For example: are you trying to protect against an attacker who is specifically targeting you and knows your system for generating passwords? Or are you just one of millions of users in some leaked database? Are you defending against GPU based password cracking or just a weak web server? Are you on a host infected with malware[1]?

I think you should assume the attacker knows your exact method of generating passwords and is just targeting you.[2] The xkcd comic assumes in both examples that all the details of the generation are known.

The Math

The mathematics in the xkcd comic is correct, and it's not going to change.

For passwords I need to type and remember I use a python script that generates xkcd style passwords that are truly random. I have a dictionary of 2^11 (2048) common, easy to spell, English words. I could give the full source code and a copy of my list of words to an attacker, there are still going to be 2^44 possible passwords.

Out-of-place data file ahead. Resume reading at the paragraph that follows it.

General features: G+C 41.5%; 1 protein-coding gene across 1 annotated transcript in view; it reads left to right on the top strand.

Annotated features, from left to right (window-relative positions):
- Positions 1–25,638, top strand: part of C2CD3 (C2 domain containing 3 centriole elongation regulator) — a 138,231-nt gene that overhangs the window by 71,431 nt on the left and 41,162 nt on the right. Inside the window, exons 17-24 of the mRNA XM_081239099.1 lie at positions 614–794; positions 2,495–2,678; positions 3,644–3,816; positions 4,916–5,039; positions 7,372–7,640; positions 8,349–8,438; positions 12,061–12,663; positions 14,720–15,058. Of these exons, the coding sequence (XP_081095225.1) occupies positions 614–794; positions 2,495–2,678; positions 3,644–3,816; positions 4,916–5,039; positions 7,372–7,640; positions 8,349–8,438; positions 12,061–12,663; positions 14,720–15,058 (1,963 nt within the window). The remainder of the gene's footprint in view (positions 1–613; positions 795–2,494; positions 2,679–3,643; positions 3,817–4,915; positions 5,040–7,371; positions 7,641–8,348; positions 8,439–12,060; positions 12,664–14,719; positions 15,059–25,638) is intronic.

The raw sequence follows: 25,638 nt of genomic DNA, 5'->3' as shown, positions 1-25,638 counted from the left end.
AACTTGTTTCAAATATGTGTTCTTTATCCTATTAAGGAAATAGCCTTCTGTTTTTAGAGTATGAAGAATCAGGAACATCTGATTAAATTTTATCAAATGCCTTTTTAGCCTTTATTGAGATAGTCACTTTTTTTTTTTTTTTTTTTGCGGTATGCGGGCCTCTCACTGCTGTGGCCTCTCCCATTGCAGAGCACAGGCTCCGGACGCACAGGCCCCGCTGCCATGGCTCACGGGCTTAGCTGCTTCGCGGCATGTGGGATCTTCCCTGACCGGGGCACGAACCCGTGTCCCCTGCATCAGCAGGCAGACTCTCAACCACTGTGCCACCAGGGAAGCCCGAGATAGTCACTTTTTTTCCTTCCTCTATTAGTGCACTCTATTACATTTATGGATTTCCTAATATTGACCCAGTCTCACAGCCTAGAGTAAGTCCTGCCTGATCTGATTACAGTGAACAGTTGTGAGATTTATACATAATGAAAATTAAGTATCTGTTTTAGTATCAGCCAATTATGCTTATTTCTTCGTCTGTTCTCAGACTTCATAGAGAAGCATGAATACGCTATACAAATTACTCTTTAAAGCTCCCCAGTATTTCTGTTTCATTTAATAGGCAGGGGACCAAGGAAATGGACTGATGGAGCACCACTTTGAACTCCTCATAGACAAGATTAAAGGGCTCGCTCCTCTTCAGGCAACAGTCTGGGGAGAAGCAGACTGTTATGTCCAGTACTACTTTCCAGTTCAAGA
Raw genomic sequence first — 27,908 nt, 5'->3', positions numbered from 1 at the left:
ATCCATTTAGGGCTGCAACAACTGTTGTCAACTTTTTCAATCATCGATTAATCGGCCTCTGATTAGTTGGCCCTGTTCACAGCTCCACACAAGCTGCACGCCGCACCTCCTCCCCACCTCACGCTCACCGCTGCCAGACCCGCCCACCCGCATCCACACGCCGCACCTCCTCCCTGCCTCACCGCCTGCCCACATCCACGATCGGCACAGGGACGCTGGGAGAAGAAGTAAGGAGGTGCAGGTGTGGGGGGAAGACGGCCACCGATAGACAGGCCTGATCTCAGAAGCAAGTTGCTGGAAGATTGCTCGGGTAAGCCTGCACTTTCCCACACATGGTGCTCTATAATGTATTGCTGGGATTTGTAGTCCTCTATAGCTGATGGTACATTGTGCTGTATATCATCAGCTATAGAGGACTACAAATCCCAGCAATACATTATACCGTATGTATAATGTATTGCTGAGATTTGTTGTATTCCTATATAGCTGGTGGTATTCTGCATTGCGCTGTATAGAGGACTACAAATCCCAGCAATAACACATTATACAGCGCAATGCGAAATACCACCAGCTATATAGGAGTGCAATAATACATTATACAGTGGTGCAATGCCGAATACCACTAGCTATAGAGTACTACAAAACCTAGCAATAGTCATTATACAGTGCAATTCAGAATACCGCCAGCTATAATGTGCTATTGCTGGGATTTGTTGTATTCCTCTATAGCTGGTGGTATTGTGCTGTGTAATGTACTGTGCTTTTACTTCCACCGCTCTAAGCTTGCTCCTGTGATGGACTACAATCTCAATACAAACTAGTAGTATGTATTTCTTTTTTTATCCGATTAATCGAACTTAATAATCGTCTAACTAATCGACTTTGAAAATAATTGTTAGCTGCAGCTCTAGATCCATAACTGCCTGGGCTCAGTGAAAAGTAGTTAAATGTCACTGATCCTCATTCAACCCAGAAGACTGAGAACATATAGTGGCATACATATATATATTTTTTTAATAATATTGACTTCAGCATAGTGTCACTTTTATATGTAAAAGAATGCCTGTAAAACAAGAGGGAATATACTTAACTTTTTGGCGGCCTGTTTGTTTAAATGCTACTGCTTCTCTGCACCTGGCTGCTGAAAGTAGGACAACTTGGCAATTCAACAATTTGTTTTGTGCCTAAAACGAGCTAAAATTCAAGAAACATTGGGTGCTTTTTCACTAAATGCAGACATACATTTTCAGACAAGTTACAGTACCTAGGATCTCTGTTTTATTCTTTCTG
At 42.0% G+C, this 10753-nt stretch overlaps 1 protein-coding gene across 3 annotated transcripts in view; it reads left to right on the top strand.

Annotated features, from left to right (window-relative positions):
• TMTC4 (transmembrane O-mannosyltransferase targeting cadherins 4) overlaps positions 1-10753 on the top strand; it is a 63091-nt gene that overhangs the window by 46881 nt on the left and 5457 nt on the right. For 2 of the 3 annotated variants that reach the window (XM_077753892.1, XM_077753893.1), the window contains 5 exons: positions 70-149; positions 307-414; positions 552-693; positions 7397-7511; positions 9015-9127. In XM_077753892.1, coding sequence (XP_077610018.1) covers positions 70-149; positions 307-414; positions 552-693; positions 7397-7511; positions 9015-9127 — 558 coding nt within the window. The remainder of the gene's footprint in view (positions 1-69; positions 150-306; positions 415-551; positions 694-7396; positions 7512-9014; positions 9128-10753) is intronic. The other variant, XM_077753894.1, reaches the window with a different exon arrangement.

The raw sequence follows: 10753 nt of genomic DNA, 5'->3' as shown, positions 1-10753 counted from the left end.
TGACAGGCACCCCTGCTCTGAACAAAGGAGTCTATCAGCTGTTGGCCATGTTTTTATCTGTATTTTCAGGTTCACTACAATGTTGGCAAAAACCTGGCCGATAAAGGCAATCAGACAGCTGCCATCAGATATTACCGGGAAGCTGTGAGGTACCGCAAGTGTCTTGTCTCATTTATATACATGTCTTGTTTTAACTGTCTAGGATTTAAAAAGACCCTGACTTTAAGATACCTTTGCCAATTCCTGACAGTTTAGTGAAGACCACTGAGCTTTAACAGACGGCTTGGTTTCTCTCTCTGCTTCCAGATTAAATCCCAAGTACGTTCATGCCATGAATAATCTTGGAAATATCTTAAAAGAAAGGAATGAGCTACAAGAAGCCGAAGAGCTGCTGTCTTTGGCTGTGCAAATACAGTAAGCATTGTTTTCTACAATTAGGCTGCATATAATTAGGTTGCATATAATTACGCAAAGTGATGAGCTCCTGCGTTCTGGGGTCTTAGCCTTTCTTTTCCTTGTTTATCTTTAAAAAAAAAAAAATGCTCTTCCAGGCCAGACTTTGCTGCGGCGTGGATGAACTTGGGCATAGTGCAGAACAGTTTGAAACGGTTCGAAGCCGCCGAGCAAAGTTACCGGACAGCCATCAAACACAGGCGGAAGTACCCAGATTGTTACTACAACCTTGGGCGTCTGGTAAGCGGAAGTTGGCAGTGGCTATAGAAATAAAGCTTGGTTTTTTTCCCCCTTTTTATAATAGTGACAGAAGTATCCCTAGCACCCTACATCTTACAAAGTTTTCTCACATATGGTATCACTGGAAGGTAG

As the comic says:

1000 Guesses / Sec Plausible attack on a weak remote web service. Yes, cracking a stolen hash is faster, but it's not what the average user should worry about.

That strikes a nice balance between easy to remember and difficult to crack.

What if we tried more power?

Sure 2^44 is ok, but GPU cracking is fast, and it's only going to get faster. Hashcat could crack a weak hash[3] of that size in a number of days, not years. Also, I have hundreds of passwords to remember. Even xkcd style it gets hard after a few.